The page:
It is also important to monitor blood glucose in those with Type 1 diabetes, also known as insulin-dependent diabetes. When blood glucose is elevated above normal values, a condition called hyperglycemia, the body produces a chemical called beta-hydroxybutyrate through a metabolic reaction. Elevated beta-hydroxybutyrate is associated with diabetic ketoacidosis, a dangerous condition, which can result in hospitalization or death. iGLOBE monitors this chemical both as a “smoke alarm” to indicate dangerous levels and as an additional test to ensure automated insulin delivery is functioning properly.
Monitoring lactate, produced during exercise, is important as well, as it can indicate changing metabolic states, which can lead to changes in blood glucose in the hours after exercise. Knowledge of such metabolic shifts will improve glucose prediction and improve insulin dosing.
“Clinical evidence suggests that both beta-hydroxybutyrate and insulin sensing would improve outcomes and decrease the rates of hospitalization, severe morbidity and death associated with hypo- and hyperglycemia,” said Botvinick, who is also associate director of UCI’s Edwards Lifesciences Center for Advanced Cardiovascular Technology and a professor of surgery at UCI Beckman Laser Institute (BLI).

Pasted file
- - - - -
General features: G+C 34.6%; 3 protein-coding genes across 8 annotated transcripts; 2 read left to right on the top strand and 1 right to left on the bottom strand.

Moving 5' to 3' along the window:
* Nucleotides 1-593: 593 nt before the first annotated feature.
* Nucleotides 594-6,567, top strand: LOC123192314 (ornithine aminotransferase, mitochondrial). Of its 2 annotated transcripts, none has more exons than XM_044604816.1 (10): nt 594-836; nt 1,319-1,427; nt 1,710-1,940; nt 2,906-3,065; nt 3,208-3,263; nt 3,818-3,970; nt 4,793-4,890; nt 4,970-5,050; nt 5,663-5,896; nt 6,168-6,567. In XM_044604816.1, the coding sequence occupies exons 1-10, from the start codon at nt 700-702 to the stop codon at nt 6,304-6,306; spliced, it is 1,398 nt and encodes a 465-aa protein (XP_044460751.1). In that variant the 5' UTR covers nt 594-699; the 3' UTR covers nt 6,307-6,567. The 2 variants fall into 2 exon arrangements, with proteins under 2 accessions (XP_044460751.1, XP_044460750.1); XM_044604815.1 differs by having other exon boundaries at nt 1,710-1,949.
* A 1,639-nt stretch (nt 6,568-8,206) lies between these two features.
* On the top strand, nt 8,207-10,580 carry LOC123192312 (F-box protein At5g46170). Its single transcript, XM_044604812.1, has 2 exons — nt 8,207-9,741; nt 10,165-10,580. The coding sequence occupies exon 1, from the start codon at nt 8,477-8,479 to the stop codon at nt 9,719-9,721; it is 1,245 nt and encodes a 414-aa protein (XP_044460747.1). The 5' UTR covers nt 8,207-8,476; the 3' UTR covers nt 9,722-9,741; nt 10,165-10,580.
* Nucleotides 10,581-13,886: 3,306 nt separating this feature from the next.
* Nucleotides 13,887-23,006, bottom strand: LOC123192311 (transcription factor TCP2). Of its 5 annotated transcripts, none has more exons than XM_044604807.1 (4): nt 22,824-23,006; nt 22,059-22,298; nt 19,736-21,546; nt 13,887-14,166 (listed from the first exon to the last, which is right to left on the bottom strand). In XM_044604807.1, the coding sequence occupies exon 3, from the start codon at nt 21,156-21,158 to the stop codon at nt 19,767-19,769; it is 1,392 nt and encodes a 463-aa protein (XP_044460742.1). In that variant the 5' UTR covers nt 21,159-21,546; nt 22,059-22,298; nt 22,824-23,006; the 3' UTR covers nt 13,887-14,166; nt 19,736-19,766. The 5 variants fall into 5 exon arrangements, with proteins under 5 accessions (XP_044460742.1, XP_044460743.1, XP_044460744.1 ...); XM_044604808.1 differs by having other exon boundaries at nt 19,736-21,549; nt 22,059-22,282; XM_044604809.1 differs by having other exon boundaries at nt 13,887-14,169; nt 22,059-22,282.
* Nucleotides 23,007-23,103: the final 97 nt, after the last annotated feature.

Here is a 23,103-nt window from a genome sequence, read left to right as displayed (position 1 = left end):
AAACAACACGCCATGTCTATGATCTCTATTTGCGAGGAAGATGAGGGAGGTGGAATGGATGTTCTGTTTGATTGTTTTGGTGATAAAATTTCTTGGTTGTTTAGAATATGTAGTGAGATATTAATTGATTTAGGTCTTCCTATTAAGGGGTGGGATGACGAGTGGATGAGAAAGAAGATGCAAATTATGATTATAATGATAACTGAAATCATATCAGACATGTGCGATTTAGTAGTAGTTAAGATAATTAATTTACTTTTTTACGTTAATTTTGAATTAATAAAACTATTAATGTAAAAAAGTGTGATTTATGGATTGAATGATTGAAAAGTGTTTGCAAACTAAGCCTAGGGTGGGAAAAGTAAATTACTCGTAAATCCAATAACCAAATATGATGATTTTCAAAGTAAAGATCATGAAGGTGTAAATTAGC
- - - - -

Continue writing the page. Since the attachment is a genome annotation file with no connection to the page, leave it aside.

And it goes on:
Scientists Just Bioprinted a Pancreas That Could End Diabetes was posted by Brad Bergan for InterestingEngineering.com, 20 April 2021. This could also put an end to animal testing.
The benefits are several: a bioprinted pancreas can be totally customized to match a patient’s stem cells — removing the need to conduct animal testing. “What’s more, patients won’t have to try out an array of drugs, some of which may have unpleasant side effects, before finding the right one for them,” said CEO Readily3D Damien Loterie in the report.
Medtronic Launches Seven-Day Infusion Set in Europe was reviewed by Albert Cai for diaTribe.org, 19 April 2021. Medtronic’s Extended insulin infusion set doubles the wear-time of a traditional infusion set. The device is launching in Finland and Belgium, with other European countries coming later this year.
Medtronic recently announced the launch of its new Medtronic Extended infusion set which can be worn for up to seven days. This new infusion set will require fewer site changes and fewer interruptions to insulin delivery, making diabetes management more convenient and less burdensome. Plus, it is designed to maintain insulin flow for longer. The new tubing connector is intended to improve the stability of insulin, the reliability of infusion site performance, and it reduces the risk of infusion set occlusion.